Spotify released the video demo for its iPhone app yesterday as a pre-emptive strike against the unseen forces of Apple's iTunes App Store approval service. Had it submitted the app without whipping up a storm of publicity to go with it, it's likely Apple would have rejected it out of hand. But now, with the app dangled in front of an eager public, Apple's in a tricky position.
Spotify CEO Daniel Elk told paidContent that he expects the app to be approved. After all, he says, Apple has approved apps from other streaming music providers like Pandora and Last.fm. But there's a crucial difference – the Spotify app will work via both 3G and WiFi and allow you to make your playlists available when you've got no signal.
That offline access feature is the crucial difference with the Spotify app and the main reason Apple will want to kill it. If you can pay a monthly subscription to access a vast collection of music wherever you are, why bother with iTunes anymore? Asking Apple to approve the Spotify app is like asking the turkey to vote for Christmas, jump in the oven and switch it on.
Spotify believes it has stuck precisely to Apple's developer guidelines but Apple plays by its own rules. Its rumoured "Cocktail" project with the major labels could point to its own streaming service on the horizon. If Apple is planning its own streaming content service will it make it more or less likely to let Spotify onto the iPhone?
As I've written before, Spotify needs to gain premium subscribers or it will die. Why should Apple help a competitor? If the Spotify app does come to the iPhone, it will be a significant reason for people convert to a paid subscription.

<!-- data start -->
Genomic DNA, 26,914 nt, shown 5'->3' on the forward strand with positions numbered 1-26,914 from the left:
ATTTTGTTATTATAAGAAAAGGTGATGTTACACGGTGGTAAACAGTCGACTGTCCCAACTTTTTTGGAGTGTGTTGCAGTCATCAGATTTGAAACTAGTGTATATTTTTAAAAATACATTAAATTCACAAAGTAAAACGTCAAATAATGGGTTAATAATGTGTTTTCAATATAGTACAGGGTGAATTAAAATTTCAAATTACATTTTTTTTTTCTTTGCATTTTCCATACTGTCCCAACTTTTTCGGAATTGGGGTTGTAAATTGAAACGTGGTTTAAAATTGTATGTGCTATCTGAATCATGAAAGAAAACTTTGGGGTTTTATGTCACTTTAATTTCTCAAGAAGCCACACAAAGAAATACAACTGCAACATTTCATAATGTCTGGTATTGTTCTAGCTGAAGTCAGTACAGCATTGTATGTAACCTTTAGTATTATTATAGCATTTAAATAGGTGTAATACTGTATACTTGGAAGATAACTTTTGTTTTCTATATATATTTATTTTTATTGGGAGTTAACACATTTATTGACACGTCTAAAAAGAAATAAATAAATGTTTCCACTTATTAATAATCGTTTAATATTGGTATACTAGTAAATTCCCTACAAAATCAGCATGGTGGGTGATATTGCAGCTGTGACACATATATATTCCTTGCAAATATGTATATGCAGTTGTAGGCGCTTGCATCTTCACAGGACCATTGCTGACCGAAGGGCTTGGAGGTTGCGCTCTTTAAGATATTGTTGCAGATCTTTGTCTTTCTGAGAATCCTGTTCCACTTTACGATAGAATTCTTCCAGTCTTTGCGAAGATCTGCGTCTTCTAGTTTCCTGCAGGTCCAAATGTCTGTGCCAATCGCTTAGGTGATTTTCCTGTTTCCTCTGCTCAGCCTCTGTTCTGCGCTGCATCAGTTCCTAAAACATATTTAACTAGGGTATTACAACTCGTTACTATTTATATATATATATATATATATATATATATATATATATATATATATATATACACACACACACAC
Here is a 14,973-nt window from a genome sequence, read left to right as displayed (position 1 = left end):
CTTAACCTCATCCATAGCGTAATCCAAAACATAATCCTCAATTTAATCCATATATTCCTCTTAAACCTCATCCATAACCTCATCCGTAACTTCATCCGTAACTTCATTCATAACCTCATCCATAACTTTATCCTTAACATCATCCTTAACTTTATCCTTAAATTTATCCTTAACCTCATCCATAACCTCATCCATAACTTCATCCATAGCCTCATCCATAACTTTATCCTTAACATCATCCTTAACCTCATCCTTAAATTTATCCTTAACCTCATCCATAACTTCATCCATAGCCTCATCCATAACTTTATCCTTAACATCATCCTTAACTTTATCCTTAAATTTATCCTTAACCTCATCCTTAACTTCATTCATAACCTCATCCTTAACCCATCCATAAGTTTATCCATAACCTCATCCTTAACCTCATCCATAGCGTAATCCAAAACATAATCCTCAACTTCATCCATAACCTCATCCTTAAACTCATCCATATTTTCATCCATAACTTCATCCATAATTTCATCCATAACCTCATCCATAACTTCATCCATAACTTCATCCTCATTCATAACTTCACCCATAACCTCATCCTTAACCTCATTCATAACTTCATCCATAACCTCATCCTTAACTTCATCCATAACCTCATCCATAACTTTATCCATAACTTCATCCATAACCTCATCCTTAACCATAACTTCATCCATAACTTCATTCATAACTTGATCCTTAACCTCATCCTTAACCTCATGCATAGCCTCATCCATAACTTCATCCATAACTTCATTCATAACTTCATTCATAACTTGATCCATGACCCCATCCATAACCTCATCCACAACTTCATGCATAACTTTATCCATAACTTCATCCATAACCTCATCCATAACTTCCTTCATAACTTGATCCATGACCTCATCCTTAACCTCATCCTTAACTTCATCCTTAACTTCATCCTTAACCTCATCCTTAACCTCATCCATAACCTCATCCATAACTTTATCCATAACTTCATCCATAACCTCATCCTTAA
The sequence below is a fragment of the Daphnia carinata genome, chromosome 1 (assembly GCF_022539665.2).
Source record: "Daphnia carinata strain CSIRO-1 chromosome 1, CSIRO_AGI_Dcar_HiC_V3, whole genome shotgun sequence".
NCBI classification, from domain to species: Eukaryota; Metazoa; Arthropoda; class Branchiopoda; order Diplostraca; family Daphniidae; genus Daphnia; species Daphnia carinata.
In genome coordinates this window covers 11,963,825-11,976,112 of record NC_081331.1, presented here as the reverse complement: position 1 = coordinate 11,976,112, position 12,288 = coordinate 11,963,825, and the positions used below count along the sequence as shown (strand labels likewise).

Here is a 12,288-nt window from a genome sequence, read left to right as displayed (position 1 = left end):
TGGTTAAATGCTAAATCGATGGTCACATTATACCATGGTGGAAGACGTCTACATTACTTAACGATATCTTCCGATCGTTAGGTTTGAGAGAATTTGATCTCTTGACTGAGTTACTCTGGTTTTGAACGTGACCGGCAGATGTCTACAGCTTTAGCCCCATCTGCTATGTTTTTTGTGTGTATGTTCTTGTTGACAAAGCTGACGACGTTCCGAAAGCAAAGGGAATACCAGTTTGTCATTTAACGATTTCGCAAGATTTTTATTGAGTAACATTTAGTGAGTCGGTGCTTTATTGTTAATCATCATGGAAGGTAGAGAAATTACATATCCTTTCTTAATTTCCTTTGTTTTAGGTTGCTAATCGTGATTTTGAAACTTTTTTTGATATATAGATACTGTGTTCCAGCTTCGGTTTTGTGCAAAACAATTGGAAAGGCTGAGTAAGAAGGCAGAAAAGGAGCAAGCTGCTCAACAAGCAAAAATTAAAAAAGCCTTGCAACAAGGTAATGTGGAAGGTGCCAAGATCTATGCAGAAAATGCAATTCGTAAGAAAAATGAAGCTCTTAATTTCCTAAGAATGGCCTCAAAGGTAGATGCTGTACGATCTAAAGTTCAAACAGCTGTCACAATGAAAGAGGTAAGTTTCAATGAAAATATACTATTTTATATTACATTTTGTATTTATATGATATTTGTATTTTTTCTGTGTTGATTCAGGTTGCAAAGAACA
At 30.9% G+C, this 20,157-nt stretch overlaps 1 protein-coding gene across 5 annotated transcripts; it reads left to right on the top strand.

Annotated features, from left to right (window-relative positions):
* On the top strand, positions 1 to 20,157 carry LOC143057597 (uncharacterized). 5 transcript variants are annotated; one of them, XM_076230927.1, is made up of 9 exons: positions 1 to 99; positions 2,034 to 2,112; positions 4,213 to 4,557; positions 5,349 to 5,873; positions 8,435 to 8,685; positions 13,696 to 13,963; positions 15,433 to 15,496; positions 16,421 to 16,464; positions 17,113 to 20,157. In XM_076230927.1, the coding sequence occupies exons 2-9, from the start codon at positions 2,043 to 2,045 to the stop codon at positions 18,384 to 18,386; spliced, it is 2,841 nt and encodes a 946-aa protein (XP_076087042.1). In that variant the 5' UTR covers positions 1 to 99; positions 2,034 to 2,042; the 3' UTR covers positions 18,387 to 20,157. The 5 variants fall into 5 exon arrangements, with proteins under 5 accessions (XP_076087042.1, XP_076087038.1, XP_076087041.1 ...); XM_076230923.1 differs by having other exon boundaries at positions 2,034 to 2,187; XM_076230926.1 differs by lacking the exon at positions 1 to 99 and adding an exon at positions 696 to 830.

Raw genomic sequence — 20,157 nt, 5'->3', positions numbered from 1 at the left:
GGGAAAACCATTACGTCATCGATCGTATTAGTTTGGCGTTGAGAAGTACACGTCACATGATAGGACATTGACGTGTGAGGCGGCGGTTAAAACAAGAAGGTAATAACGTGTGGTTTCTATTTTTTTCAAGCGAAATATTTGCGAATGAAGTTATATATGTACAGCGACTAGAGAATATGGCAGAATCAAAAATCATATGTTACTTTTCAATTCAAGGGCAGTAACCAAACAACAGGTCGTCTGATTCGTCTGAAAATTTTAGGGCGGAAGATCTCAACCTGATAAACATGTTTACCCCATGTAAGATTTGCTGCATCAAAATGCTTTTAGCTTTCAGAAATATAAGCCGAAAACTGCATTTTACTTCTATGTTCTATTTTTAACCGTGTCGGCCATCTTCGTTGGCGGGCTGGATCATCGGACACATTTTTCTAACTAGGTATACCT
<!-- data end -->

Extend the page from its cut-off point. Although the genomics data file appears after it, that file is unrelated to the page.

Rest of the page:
In the US, Pandora and Sirius XM saw significant increases in subscriber numbers after they launched iPhone apps. Pandora added a new listener ever 2 seconds in the weeks following the launch of its app.
The forthcoming Android app and the potential for Windows Mobile and Nokia Series 60 versions could help Spotify achieve its aims. But getting onto the iPhone would mean its service was on the sexiest smartphone going.
If Apple does reject Spotify's iPhone app, there'll be a storm of disapproval from consumers but the black polo-neck clad brains of Cupertino have not been afraid of taking a hard line in the past. Apple rejected the Podcaster app because it included features similar to iTunes.
Spotify may think it has managed a Blitzkrieg attack of publicity against Apple but it could end up more like the ill-fate Ardennes offensive – an ambush that went awry.